Scalar Chain

Henri Fayol was the pioneer in the field of management. Though he lived between 1841 and 1925, he enunciated the principles of management and actively worked out these principles during the early 20th Century. In fact, this is the foundation on which management gurus build their philosophies even today.

The Scalar chain principle can be defined by understanding communication recommended in an organization. The principle of scalar chain revolves around the flow of communication from the management to the lowest rank in the company. It identifies the chain of all supervisors from the top management to the lowest ranks.

A clear line of communication is very important. The organizational objectives become difficult to achieve if the communication does not flow according to the designated path from the supervisor to the worker in the lower position. Such a proper flow of communication safeguards against the possibility of any ambiguity.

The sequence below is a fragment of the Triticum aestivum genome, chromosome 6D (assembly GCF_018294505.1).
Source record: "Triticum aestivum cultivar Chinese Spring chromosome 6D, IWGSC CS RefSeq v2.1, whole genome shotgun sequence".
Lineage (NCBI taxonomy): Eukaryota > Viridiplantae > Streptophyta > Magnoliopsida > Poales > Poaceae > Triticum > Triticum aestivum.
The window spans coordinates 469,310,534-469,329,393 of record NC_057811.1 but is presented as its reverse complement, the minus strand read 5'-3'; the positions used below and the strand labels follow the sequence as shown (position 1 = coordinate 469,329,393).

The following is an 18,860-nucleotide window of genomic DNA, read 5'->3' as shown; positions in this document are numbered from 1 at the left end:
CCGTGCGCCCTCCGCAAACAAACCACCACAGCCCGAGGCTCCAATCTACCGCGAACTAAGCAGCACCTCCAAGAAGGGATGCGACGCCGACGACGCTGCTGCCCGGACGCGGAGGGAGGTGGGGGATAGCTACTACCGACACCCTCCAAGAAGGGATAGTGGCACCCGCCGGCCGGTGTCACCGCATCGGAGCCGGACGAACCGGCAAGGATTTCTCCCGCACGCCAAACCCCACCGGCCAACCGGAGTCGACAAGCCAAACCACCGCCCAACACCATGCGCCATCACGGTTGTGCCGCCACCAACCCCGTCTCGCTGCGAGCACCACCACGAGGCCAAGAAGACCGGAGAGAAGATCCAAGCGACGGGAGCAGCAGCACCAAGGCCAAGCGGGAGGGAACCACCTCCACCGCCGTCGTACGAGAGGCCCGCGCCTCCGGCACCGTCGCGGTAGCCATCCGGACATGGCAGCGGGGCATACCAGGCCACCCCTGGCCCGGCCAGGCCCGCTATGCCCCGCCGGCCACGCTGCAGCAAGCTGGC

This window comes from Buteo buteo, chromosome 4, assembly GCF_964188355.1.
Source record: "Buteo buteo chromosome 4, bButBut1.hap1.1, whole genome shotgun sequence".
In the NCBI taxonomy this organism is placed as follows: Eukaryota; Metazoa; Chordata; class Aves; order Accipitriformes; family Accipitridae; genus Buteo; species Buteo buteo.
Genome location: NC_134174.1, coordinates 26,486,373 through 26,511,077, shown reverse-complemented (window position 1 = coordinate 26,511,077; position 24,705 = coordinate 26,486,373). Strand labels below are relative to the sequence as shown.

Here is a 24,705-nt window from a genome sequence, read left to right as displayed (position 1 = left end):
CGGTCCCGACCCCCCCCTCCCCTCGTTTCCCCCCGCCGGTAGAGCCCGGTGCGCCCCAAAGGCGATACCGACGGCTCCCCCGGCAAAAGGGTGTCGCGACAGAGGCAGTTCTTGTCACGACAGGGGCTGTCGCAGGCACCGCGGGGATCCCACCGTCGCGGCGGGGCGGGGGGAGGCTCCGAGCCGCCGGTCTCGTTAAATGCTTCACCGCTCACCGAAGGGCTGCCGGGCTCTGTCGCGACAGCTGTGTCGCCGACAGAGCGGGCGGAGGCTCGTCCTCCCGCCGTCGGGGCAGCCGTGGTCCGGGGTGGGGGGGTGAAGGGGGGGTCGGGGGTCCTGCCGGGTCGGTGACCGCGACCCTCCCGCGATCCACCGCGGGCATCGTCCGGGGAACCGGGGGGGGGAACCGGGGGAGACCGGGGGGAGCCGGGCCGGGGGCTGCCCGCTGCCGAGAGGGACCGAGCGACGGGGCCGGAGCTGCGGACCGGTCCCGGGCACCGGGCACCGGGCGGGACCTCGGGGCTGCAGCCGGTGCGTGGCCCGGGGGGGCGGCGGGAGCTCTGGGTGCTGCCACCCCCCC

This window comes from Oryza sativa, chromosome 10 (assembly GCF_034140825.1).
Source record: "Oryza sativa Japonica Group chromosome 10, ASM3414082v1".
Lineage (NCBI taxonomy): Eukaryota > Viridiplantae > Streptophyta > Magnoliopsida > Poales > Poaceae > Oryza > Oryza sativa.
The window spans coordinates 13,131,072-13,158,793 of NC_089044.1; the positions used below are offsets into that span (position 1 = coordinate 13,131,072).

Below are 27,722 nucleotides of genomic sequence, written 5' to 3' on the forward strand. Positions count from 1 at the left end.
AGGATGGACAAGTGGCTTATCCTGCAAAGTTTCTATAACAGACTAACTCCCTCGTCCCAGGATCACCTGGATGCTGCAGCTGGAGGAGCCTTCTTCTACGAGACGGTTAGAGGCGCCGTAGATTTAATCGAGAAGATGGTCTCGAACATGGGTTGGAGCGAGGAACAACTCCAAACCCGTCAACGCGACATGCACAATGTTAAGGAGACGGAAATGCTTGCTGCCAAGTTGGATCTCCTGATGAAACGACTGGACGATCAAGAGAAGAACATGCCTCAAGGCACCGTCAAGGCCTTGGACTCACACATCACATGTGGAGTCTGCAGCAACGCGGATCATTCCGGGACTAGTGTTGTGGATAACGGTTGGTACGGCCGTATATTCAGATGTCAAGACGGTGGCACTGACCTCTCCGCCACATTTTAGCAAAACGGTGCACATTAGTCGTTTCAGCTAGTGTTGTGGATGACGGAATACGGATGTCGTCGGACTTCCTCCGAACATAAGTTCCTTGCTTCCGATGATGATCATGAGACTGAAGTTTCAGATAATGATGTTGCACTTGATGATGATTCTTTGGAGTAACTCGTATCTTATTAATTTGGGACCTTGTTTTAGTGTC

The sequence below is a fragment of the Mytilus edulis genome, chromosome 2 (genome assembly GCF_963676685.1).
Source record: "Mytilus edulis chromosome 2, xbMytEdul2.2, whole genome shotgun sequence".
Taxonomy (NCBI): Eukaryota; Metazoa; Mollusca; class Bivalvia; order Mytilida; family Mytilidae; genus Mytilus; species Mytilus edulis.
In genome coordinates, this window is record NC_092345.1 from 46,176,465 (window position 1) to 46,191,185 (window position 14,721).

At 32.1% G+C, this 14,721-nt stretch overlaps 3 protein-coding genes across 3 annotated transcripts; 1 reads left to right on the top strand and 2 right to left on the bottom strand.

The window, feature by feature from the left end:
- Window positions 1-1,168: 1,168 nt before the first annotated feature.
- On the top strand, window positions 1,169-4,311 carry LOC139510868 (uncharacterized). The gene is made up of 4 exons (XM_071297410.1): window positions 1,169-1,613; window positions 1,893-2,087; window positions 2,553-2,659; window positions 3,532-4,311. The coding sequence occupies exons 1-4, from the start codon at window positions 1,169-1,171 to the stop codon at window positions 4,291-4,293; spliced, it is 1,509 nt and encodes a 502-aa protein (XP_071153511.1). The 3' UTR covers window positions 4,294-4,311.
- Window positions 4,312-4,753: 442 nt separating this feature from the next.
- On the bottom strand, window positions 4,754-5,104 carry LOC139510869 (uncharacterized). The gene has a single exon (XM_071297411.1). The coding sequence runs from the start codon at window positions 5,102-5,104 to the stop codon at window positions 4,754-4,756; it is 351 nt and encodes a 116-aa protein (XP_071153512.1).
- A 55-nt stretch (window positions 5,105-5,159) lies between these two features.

Let us understand it with the help of an example.

Suppose the company has 10 employees. If employee number 4 has to communicate with employee number 8, he/ she has to follow the scalar chain in the following fashion. The flow of information will thus take place from employee 4,5,6,7, and employee number 8. The process is simple and will avoid any ambiguity.

Though it is not a complicated process, but surely it takes time as it has to go through a four step structure. In case of emergencies, this system may not be usable and therefore may be side stepped in such cases. One of the advantages of scalar change is that it avoids chaos. Every employee knows whom to approach when there is a problem. Further it allows the top management to communicate with the entire organisation through the supervisors at each level who become responsible to execute the orders from the top. Though it should not be inflexible, yet under normal circumstances a proper chain of command allows business to run smoothly.

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